I also liked the section on “presentation hooks.” In this section, Burgess shares tried-and-true techniques for getting students to create, make, explore, and experience in the classroom. Burgess asks questions to get teachers thinking of ways to use these different techniques in their own classrooms. He does provide some examples of what he does in his classroom, but he emphasizes that all teachers of every subject matter can use these techniques. He encourages teachers to be reflective about their work and to take risks.
Here’s what I didn’t like:
Burgess rightly points out that there is a problem in our school systems: our students are not engaged. But he doesn’t identify the cause of that problem–an outmoded system that forces students to memorize content that is easily Google-able and to learn that content in ways that are also increasingly outmoded. Our students are disengaged because there is such a tremendous disconnect between how they’re learning outside of school and how they’re forced to conform inside of school. Burgess never really questions what we’re teaching in school or, ultimately, the way we’re teaching it. He doesn’t rethink the role of teacher as subject matter expert and content-deliverer.
Burgess places all of the burden for engagement onto teachers, who are basically supposed to do a song-and-dance number (sometimes literally!) to entertain their students. I love the performative nature of teaching, but Burgess’s model strikes me as another way to blame teachers. He assumes that our students will be more engaged if we are more engaging:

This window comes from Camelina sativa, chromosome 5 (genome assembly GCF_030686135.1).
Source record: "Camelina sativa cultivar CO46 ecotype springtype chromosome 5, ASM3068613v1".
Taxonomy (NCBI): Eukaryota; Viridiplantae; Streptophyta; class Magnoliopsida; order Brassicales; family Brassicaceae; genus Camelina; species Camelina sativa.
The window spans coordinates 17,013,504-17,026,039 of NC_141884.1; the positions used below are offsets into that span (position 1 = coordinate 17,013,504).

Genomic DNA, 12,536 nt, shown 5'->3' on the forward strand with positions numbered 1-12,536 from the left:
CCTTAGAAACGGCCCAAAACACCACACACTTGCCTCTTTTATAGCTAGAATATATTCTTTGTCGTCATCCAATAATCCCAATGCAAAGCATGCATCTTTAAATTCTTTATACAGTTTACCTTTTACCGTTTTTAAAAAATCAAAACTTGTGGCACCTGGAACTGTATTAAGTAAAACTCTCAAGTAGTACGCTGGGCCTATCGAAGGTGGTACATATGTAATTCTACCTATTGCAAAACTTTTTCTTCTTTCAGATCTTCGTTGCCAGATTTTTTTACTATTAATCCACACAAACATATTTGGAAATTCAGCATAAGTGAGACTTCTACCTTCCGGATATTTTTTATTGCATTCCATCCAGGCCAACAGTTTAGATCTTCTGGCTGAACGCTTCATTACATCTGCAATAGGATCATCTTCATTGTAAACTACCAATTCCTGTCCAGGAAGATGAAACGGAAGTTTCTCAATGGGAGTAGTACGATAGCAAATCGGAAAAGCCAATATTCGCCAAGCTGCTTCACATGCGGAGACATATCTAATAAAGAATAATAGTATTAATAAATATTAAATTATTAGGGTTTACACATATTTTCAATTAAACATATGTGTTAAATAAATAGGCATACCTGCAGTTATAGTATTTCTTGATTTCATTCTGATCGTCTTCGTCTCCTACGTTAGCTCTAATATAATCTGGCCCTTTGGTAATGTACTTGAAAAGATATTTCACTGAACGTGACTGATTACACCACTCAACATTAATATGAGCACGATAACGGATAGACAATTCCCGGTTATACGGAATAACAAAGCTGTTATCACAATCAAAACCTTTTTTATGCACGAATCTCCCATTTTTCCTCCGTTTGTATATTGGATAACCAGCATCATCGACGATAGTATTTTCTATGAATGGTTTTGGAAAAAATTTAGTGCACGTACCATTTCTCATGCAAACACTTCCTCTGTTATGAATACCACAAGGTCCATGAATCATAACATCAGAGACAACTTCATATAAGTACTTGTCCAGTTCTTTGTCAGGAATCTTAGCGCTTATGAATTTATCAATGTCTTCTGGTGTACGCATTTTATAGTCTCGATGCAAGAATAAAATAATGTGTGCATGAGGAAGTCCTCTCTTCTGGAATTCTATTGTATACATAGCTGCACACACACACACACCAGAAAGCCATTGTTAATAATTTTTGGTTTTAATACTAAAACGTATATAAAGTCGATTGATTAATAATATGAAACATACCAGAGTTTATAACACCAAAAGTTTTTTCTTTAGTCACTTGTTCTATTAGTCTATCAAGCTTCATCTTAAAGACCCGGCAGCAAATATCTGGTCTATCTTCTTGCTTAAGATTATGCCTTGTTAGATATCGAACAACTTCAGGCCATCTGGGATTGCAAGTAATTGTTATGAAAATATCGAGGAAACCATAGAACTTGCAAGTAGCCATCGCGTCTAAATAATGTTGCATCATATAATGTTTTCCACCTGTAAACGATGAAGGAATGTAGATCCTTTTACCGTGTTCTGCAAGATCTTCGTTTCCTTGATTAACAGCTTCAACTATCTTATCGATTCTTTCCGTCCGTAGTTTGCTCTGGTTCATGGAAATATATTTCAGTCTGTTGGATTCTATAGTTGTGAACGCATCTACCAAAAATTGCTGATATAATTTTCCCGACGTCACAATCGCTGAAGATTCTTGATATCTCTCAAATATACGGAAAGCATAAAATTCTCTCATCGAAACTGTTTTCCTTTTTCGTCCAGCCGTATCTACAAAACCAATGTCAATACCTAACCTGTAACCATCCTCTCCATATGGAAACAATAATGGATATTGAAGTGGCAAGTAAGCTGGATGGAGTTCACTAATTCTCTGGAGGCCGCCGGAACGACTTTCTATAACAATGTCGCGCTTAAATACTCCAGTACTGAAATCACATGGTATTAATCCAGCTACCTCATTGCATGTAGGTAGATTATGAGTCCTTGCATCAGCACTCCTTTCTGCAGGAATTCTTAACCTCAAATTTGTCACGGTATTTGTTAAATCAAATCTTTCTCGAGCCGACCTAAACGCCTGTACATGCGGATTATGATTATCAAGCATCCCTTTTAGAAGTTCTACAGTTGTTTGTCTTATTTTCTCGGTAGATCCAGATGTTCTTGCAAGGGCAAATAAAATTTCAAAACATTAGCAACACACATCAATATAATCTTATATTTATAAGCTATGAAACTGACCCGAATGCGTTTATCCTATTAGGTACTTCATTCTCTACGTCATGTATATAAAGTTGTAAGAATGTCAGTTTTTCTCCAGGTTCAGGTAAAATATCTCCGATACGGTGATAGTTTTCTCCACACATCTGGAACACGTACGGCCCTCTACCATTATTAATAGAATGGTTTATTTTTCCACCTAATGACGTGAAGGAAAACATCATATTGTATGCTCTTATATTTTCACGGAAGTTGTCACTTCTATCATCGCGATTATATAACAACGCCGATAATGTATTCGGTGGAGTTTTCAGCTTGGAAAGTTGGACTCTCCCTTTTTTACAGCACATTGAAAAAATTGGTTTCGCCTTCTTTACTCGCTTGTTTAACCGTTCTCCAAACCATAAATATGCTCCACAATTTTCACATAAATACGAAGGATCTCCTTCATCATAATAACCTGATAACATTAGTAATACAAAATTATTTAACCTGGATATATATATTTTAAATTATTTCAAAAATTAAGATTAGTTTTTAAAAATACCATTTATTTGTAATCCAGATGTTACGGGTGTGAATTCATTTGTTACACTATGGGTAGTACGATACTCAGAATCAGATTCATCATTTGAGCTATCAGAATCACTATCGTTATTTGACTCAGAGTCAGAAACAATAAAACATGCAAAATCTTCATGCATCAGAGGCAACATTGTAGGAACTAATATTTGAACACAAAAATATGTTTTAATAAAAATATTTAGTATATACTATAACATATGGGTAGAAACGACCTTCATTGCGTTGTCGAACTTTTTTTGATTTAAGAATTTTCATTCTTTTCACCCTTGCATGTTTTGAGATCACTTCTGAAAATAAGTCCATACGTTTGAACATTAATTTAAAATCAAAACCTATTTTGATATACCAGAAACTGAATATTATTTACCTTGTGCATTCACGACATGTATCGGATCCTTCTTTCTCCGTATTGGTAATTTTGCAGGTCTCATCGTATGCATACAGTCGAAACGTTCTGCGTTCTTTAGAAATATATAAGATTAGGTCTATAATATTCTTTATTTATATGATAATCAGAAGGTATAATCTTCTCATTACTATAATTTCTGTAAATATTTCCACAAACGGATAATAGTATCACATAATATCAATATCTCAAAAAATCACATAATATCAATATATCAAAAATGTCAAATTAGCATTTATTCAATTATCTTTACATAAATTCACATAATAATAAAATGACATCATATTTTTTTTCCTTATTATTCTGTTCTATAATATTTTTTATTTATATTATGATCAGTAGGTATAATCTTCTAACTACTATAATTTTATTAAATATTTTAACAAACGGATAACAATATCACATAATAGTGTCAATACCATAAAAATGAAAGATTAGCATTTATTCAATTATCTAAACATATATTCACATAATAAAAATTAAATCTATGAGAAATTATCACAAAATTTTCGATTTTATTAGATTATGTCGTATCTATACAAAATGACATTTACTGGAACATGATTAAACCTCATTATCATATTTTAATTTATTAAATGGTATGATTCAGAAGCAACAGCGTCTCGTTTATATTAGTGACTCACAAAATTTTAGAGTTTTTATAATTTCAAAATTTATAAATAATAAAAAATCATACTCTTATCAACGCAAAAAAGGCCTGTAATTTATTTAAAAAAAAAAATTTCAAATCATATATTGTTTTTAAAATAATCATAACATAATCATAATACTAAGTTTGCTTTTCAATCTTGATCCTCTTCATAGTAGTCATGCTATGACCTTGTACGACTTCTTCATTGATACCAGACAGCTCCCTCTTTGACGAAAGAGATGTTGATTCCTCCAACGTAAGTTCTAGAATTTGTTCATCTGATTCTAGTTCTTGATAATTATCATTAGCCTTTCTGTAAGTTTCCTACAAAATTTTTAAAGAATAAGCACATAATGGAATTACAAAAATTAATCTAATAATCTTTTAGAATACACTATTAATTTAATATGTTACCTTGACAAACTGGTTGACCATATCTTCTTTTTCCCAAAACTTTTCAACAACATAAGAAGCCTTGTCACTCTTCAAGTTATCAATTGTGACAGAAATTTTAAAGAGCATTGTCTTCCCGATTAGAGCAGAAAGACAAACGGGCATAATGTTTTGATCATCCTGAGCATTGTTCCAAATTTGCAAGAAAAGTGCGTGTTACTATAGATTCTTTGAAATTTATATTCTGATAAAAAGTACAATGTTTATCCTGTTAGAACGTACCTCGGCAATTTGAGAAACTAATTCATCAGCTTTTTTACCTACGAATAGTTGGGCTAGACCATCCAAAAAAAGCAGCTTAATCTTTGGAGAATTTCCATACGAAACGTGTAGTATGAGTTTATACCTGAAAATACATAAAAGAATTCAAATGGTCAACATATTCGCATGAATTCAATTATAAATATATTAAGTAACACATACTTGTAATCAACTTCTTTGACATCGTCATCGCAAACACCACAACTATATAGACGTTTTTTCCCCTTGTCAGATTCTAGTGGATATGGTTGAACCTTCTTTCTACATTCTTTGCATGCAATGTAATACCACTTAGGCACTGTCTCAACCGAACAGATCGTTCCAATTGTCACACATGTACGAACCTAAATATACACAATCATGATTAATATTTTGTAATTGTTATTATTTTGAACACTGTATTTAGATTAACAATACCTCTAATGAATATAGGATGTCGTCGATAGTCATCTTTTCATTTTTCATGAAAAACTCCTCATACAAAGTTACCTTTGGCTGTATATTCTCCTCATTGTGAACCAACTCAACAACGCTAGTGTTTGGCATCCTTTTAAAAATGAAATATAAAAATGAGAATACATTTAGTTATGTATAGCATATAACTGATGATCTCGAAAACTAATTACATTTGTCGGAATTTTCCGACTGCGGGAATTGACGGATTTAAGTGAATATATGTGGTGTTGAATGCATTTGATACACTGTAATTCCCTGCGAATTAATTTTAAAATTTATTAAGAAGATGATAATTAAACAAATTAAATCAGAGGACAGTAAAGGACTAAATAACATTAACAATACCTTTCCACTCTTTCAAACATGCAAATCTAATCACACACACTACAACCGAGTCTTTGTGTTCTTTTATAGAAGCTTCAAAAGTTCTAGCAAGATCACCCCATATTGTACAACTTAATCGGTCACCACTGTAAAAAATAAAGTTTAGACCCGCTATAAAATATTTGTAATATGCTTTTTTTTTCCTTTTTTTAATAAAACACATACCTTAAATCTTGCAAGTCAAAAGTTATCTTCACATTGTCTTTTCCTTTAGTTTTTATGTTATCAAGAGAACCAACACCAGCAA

Even on the days when some students may not be enthralled with the subject matter, they are engaged by, if nothing else, the fact that I am wound up and going off!
So if your students aren’t beating down the door to get into your classroom, it’s really your own fault for not being more entertaining, for not redecorating your classroom as a speakeasy, dressing up as a character in the book and teaching your lesson in character, etc.
But do students really need this kind of elaborate apparatus to want to learn? Isn’t learning its own reward? Burgess scoffs at that notion, and I think I understand why. He is confusing learning with school. But I mean real learning, real engagement with real questions set by real learners. Which is not something that most students ever experience in school. But that is something that we can redesign and refocus schools to do. If we rethink school and move away from delivering content to inviting exploration, we get something that looks a lot more like learning.